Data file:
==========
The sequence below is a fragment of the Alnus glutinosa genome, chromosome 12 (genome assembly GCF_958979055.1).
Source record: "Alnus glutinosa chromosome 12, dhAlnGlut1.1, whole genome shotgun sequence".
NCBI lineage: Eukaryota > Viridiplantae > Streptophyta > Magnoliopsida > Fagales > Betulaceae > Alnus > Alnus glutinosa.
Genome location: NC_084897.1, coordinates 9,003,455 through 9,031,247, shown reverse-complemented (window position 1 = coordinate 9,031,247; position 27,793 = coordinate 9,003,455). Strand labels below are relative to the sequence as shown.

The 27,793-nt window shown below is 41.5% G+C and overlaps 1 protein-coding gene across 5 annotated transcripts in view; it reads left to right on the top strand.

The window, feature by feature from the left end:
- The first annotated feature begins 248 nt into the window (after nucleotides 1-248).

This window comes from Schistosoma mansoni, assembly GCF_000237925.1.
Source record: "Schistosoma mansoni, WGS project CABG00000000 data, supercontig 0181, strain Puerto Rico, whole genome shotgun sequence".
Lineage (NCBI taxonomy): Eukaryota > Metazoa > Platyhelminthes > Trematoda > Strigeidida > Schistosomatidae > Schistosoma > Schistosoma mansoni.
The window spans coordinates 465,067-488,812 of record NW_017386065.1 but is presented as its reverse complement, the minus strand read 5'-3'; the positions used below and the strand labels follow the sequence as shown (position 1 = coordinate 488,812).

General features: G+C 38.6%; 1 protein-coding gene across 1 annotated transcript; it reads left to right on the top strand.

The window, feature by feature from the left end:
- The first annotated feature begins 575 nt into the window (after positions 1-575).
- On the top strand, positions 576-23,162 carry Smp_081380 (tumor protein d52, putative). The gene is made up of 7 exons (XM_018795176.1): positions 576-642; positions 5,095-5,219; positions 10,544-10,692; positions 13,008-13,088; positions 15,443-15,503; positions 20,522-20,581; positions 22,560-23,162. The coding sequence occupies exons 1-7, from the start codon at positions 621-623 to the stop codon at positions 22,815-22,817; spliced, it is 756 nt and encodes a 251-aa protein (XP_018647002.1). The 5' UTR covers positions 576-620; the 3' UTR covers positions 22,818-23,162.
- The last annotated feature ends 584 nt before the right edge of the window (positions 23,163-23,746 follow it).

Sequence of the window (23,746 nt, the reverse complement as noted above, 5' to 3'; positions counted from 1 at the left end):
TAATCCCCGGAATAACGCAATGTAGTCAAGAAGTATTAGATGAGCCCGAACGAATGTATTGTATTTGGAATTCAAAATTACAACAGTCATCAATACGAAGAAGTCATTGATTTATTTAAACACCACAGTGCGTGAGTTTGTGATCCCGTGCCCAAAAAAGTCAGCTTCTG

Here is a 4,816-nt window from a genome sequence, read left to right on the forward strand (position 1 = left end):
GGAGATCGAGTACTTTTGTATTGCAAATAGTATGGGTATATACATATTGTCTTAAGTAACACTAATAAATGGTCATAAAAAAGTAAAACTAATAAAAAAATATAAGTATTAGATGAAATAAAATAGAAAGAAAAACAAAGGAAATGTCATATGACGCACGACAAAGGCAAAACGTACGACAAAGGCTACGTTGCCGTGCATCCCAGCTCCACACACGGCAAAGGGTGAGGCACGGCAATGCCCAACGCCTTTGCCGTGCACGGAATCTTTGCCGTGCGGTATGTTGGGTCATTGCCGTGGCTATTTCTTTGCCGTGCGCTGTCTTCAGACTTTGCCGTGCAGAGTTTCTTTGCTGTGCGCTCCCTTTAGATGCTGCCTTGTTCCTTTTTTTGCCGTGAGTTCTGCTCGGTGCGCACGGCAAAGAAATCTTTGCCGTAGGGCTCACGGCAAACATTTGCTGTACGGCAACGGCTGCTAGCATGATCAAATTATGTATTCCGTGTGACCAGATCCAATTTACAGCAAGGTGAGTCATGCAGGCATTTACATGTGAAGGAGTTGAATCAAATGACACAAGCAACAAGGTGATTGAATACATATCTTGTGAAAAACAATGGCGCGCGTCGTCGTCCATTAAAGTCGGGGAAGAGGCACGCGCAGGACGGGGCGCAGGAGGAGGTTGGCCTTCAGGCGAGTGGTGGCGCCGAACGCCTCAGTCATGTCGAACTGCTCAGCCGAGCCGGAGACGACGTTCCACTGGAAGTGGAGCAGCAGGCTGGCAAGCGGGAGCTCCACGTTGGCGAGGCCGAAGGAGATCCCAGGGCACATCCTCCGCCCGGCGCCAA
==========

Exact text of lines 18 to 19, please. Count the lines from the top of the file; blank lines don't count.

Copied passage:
TAATCCCCGGAATAACGCAATGTAGTCAAGAAGTATTAGATGAGCCCGAACGAATGTATTGTATTTGGAATTCAAAATTACAACAGTCATCAATACGAAGAAGTCATTGATTTATTTAAACACCACAGTGCGTGAGTTTGTGATCCCGTGCCCAAAAAAGTCAGCTTCTG

Here is a 4,816-nt window from a genome sequence, read left to right on the forward strand (position 1 = left end):